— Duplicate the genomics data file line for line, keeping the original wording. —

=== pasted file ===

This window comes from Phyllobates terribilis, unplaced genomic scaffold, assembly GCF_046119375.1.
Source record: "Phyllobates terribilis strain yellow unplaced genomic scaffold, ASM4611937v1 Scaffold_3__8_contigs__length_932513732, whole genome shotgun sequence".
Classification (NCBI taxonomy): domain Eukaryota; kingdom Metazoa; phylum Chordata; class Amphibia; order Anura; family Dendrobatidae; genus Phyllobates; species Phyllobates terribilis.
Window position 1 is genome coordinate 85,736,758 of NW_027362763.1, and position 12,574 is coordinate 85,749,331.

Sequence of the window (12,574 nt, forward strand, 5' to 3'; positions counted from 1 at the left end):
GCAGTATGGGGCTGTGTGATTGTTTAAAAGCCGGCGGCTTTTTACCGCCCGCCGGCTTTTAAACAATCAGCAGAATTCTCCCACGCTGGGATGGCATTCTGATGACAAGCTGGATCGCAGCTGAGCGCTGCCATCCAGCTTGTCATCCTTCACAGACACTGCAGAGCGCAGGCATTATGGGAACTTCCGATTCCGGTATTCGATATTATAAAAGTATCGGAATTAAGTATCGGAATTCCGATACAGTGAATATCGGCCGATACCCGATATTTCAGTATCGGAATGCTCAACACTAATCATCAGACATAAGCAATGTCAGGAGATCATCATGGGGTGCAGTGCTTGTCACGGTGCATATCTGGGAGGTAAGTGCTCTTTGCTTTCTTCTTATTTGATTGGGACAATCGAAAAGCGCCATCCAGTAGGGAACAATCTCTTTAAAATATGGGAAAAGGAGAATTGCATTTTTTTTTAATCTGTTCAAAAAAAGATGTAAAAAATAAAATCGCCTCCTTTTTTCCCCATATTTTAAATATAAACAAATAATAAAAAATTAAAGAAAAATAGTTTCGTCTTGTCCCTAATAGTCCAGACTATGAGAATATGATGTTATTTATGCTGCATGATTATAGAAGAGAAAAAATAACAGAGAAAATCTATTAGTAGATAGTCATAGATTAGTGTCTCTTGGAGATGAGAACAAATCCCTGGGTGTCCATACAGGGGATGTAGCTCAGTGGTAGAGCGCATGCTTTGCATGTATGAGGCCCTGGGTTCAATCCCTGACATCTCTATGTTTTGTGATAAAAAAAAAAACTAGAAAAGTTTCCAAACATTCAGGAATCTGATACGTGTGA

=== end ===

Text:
This window comes from Phyllobates terribilis, unplaced genomic scaffold, assembly GCF_046119375.1.
Source record: "Phyllobates terribilis strain yellow unplaced genomic scaffold, ASM4611937v1 Scaffold_3__8_contigs__length_932513732, whole genome shotgun sequence".
Classification (NCBI taxonomy): domain Eukaryota; kingdom Metazoa; phylum Chordata; class Amphibia; order Anura; family Dendrobatidae; genus Phyllobates; species Phyllobates terribilis.
Window position 1 is genome coordinate 85,736,758 of NW_027362763.1, and position 12,574 is coordinate 85,749,331.

Sequence of the window (12,574 nt, forward strand, 5' to 3'; positions counted from 1 at the left end):
GCAGTATGGGGCTGTGTGATTGTTTAAAAGCCGGCGGCTTTTTACCGCCCGCCGGCTTTTAAACAATCAGCAGAATTCTCCCACGCTGGGATGGCATTCTGATGACAAGCTGGATCGCAGCTGAGCGCTGCCATCCAGCTTGTCATCCTTCACAGACACTGCAGAGCGCAGGCATTATGGGAACTTCCGATTCCGGTATTCGATATTATAAAAGTATCGGAATTAAGTATCGGAATTCCGATACAGTGAATATCGGCCGATACCCGATATTTCAGTATCGGAATGCTCAACACTAATCATCAGACATAAGCAATGTCAGGAGATCATCATGGGGTGCAGTGCTTGTCACGGTGCATATCTGGGAGGTAAGTGCTCTTTGCTTTCTTCTTATTTGATTGGGACAATCGAAAAGCGCCATCCAGTAGGGAACAATCTCTTTAAAATATGGGAAAAGGAGAATTGCATTTTTTTTTAATCTGTTCAAAAAAAGATGTAAAAAATAAAATCGCCTCCTTTTTTCCCCATATTTTAAATATAAACAAATAATAAAAAATTAAAGAAAAATAGTTTCGTCTTGTCCCTAATAGTCCAGACTATGAGAATATGATGTTATTTATGCTGCATGATTATAGAAGAGAAAAAATAACAGAGAAAATCTATTAGTAGATAGTCATAGATTAGTGTCTCTTGGAGATGAGAACAAATCCCTGGGTGTCCATACAGGGGATGTAGCTCAGTGGTAGAGCGCATGCTTTGCATGTATGAGGCCCTGGGTTCAATCCCTGACATCTCTATGTTTTGTGATAAAAAAAAAAACTAGAAAAGTTTCCAAACATTCAGGAATCTGATACGTGTGA